Text & Photos by Udayan Borthakur
The rise of bird-based tourism has also given rise to an obsession with the gentle species, which threatens their very existence
Mishmi Wren-babbler or Rusty-throated Wren-babbler, an Endemic species from Eastern Arunachal Pradesh and categorised as Vulnerable by the IUCN, is a major interest for birders visiting the area.
The term ‘Birding’ refers to the popular form of observing and record keeping of birds by serious hobbyists and professionals alike. However, in recent years, birding has sought to compete with ornithology, which is a more systematic appraisal of birds. Nevertheless, birders have always added considerably to our understanding of birds, thereby contributing to science in general and bird conservation in particular.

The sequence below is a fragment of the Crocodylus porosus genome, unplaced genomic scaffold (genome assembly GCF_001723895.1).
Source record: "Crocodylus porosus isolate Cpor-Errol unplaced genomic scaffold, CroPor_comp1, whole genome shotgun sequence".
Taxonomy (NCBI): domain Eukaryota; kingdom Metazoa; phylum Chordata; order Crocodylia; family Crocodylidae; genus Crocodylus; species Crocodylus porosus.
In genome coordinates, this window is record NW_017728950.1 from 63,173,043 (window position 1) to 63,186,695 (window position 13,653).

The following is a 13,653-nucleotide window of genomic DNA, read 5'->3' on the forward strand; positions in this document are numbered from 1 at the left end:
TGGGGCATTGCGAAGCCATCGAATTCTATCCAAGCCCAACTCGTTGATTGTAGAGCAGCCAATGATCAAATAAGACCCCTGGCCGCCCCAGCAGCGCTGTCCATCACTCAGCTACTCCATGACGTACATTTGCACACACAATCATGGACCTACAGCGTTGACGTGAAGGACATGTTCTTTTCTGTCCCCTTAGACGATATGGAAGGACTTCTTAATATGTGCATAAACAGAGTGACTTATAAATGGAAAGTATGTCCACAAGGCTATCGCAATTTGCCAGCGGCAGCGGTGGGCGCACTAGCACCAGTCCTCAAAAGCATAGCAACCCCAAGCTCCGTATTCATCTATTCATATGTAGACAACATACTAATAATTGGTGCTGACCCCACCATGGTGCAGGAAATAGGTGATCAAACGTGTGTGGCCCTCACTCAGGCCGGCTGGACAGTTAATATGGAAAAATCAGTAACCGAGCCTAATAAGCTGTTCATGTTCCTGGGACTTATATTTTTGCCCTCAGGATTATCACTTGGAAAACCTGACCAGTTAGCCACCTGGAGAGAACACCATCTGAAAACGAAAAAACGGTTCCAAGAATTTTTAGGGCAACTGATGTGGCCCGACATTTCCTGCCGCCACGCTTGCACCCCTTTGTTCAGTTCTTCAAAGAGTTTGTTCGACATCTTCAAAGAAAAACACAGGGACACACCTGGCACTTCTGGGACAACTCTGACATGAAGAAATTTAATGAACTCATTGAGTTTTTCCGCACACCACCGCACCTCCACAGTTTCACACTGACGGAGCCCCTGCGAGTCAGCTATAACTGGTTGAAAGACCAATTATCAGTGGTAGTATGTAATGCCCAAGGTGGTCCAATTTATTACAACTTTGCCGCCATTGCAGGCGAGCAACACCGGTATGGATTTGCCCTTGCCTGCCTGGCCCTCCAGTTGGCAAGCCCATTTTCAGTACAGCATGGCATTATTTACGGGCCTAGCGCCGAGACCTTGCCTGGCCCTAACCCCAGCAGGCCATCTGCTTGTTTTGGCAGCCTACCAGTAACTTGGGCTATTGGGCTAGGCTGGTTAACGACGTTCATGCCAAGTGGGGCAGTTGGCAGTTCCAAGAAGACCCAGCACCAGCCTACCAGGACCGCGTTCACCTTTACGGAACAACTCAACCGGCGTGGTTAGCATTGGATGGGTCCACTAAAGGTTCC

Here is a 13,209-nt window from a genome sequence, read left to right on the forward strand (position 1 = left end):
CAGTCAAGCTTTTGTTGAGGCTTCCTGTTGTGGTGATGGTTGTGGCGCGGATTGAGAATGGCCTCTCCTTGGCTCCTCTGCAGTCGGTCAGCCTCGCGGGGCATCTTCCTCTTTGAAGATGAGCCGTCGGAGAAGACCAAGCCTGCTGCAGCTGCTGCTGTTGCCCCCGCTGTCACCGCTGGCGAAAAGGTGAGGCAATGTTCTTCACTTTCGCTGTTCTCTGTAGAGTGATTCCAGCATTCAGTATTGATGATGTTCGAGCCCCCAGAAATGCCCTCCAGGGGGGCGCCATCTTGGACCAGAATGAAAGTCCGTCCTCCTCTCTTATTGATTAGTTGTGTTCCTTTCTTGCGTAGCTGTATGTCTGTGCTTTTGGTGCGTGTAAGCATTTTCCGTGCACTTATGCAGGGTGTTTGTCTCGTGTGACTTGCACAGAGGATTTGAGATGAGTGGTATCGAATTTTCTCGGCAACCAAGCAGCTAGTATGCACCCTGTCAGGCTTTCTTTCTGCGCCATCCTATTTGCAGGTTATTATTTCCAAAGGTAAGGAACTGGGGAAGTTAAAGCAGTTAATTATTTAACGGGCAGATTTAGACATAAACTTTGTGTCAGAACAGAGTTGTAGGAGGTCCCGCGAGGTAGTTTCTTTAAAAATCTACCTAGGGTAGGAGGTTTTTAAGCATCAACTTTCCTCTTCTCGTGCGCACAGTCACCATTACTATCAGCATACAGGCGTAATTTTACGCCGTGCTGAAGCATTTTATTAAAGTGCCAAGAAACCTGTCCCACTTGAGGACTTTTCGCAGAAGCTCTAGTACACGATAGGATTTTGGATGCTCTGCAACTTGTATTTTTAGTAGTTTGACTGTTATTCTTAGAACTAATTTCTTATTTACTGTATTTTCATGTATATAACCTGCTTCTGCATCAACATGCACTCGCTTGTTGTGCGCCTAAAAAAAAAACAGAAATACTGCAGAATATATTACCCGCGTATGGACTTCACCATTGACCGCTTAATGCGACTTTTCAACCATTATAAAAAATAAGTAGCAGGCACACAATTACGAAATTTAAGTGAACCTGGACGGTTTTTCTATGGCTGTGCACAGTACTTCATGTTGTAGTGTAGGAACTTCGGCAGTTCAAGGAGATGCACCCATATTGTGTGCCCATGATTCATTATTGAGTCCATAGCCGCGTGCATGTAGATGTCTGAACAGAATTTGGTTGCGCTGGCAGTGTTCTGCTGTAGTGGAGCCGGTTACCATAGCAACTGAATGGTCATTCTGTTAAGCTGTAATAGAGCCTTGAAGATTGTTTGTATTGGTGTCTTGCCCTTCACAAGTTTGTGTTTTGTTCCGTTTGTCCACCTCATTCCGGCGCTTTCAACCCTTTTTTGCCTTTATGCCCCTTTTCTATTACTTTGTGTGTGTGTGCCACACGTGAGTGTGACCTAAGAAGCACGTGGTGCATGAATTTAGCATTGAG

Birding in Northeast India is booming at present, a trend that was promoted by a handful of amateur nature lovers in the early nineties. Prior to the availability of internet and other popular communication media, most of the bird records were either personal collections or pieces in popular magazines and semi-scientific newsletters. With the advent of internet based platforms, such as bird databases and communities on different social media platforms, there was a sudden surge in the number of hobbyists watching birds, keeping records and taking photographs. Globally, information on birds, particularly their distribution, population status and conservation status etc. are readily available on websites of organisations such as Birdlife International, while other more interactive data sharing platforms like eBird provide real time records submitted by birders worldwide. Websites of organisations such as Oriental Bird Club reserves some of the largest collections of bird photographs. Ironically, amongst all these databases that mean serious business in birding, it is now social media such as Facebook and Instagram, which provide the most popular platform for regular interaction amongst the birders.